An endless amount of stories flicker across the screen at these cinemas, which offer stadium seating and digital sound. The theater plays films chosen from Hollywood’s newest releases, featuring stars just plucked from the vines where they grow in the California hills. Between whispered critiques of each preview, audience members can wash down fluffy kernels of popcorn with soda from the concession stand. The theater also opens its doors for birthday parties and large private screenings for up to 300 guests.
Winners of the 2011 Grammy Award for best contemporary jazz album, the Stanley Clarke Band makes its first-ever appearance in Westchester on the historic stage of Tarrytown Music Hall. Leading the talented troupe of musicians, legendary bassist Stanley Clarke infuses each jazzy arrangement with a rhythmic pulse more graceful than a bald eagle singing “The Star-Spangled Banner.” Clarke's remarkable career—which began in the early 1970s—includes innovative work on multiple instruments, numerous film scores, and a lengthy discography that spans classical, jazz, R & B, and pop genres. Built in 1885, Tarrytown Music Hall has stood as a fitting abode to prodigious performers such as Joan Baez, Dizzy Gillespie, and Bruce Springsteen. Noted for its superb acoustics, the century-old institution has also played host to powerful guests such as the Rockefellers, who frequented the hall's elaborate flower shows and championship charades tournaments.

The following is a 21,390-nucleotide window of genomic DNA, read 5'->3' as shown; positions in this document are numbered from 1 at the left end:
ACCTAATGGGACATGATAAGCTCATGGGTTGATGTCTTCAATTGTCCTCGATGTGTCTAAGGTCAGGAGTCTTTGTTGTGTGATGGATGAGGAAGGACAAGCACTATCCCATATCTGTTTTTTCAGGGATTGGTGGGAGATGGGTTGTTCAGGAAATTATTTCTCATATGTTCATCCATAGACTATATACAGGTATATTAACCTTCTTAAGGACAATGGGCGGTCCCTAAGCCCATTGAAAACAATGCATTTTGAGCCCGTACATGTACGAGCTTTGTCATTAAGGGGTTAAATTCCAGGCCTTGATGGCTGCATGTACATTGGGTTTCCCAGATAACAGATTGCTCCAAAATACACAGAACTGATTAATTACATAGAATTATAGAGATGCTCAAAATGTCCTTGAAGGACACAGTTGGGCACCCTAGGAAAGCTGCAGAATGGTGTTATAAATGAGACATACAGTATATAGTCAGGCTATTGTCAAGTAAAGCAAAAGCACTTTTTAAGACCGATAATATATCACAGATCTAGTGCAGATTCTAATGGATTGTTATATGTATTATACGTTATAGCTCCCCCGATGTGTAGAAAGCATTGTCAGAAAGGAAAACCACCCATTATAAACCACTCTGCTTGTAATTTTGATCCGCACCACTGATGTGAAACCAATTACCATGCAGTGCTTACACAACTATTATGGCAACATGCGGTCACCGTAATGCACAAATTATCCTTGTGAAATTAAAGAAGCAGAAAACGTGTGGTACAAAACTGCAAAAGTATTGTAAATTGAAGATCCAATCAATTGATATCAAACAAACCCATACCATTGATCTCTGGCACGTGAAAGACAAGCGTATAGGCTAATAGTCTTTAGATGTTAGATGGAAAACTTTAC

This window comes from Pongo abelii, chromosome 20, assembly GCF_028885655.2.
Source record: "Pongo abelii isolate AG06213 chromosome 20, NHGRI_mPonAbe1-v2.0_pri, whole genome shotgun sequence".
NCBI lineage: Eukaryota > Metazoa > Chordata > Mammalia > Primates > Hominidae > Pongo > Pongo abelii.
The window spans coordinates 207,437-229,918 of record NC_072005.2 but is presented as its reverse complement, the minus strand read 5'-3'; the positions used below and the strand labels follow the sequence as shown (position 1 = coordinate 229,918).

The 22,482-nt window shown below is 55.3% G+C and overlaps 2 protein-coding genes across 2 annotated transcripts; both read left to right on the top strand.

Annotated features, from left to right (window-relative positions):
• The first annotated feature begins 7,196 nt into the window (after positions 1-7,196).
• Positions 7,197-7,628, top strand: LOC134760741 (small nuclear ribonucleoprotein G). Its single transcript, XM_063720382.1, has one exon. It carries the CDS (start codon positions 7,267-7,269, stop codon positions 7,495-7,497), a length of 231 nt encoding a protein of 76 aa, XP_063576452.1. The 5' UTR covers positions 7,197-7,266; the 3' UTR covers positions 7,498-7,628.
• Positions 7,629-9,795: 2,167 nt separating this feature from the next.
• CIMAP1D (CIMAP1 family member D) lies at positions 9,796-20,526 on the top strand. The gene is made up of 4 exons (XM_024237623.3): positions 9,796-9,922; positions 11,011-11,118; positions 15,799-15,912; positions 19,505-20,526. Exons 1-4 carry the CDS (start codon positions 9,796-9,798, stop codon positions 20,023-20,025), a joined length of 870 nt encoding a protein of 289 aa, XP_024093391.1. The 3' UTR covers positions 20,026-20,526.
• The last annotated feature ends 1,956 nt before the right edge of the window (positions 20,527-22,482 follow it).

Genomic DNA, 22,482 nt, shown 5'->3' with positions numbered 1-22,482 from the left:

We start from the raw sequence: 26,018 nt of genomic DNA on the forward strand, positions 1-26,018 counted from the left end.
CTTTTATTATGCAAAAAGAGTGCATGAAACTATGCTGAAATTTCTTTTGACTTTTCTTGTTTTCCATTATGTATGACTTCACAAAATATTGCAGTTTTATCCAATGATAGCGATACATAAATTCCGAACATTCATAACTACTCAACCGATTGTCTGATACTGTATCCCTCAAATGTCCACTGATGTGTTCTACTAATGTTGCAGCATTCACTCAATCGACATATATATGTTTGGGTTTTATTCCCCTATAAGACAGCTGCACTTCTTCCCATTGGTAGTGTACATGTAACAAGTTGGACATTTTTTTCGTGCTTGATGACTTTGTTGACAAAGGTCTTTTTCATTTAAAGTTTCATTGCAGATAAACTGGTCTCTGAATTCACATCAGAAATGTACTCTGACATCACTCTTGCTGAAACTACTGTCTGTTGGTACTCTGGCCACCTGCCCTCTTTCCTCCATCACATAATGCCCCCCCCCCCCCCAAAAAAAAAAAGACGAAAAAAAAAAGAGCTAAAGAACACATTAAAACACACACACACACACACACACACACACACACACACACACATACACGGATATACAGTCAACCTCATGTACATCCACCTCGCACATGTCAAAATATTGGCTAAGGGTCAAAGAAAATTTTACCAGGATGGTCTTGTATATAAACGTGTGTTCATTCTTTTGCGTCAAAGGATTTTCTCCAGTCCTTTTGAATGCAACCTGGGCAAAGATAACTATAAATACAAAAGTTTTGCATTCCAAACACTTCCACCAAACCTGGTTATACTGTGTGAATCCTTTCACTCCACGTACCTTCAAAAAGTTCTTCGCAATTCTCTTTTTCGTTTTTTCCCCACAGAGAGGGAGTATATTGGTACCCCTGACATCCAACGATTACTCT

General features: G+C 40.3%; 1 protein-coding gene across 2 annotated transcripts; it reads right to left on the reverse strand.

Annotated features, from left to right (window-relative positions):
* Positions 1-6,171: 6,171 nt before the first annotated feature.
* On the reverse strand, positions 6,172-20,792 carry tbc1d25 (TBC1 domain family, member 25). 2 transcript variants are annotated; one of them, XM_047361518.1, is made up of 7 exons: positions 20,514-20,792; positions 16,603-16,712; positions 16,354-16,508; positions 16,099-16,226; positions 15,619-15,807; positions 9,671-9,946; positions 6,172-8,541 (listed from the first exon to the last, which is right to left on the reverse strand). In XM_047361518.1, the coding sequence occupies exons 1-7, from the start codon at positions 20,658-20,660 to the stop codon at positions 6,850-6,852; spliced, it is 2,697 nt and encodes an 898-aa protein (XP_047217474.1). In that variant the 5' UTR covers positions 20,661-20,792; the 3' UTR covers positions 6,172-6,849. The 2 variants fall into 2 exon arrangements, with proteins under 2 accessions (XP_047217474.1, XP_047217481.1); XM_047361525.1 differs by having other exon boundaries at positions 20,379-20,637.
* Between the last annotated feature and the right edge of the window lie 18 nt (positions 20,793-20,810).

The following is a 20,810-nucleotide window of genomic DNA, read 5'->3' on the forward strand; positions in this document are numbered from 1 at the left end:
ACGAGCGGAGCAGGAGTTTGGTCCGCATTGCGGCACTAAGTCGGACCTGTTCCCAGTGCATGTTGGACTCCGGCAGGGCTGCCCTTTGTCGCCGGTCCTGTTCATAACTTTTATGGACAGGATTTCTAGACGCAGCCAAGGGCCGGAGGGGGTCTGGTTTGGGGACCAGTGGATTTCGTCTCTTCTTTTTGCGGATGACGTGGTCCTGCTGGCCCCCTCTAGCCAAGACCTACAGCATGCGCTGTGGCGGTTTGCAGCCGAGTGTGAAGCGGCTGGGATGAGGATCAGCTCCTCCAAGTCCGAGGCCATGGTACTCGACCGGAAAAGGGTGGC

Film buffs across six states stare wide-eyed at large cinema screens, losing themselves in first-run Hollywood movies and the smell of fresh, buttery kernels within Your Neighborhood Theatre's 17 locations. Though all theaters prioritize comfortable seating, old-fashioned friendly service, and high-stakes preshow trivia slideshows, each location encompasses its own distinct charm, be it through arthouse décor, 3-D screens, or Rhode Island's vintage 1950's drive-in setting.
The 43rd season of the Greenwich Classic Film Series runs from February through May and will treat modern audiences to film classics from the '30s–'70s. Each movie is preceded by an informative introduction from an esteemed speaker, who returns after the film to smack serious film-science into the brains of each popcorn-munching audience member. Each speaker then engages newly educated audiences with a lively Q&A session in which cinema enthusiasts can inquire, "What else was that one actor in?" and, "So the knife symbolized Dadaism, right?" Peruse the schedule for a full list of screenings. The genre-spanning roster boasts the austere Marx Brothers tragedy Duck Soup as well as the wacky comedic stylings of Humphrey Bogart in Casablanca. While each membership card grants viewers access to either Monday- or Tuesday-night screenings, members may attend movies on their noncard showing night or pass membership cards to friends (with advance notice) for no extra charge if scheduling conflicts related to soccer practice, hair washing, or senate votes should arise.
Though now known as Westwood Cinema, the classic marquee that hangs above its front entrance still bears its original name: Pascack. It opened under this name in 1928 as a venue for film and vaudeville performances. The theater would survive the decline of vaudeville and adapt to the audience's interests, upgrading from a single screen to four, and ending the tradition of prefacing every screening by giving away war-era jobs. Now, the cinema fills those four screens with first-run Hollywood hits.
• For $30, you get one reserved seat in section 10 or 11 (a $49.50 value before fees, or up to a $60.70 value online, including all ticketing fees). • For $48, you get one reserved seat in section 6 or 7 (an $85.50 value before fees, or up to a $97.55 value online, including all ticketing fees).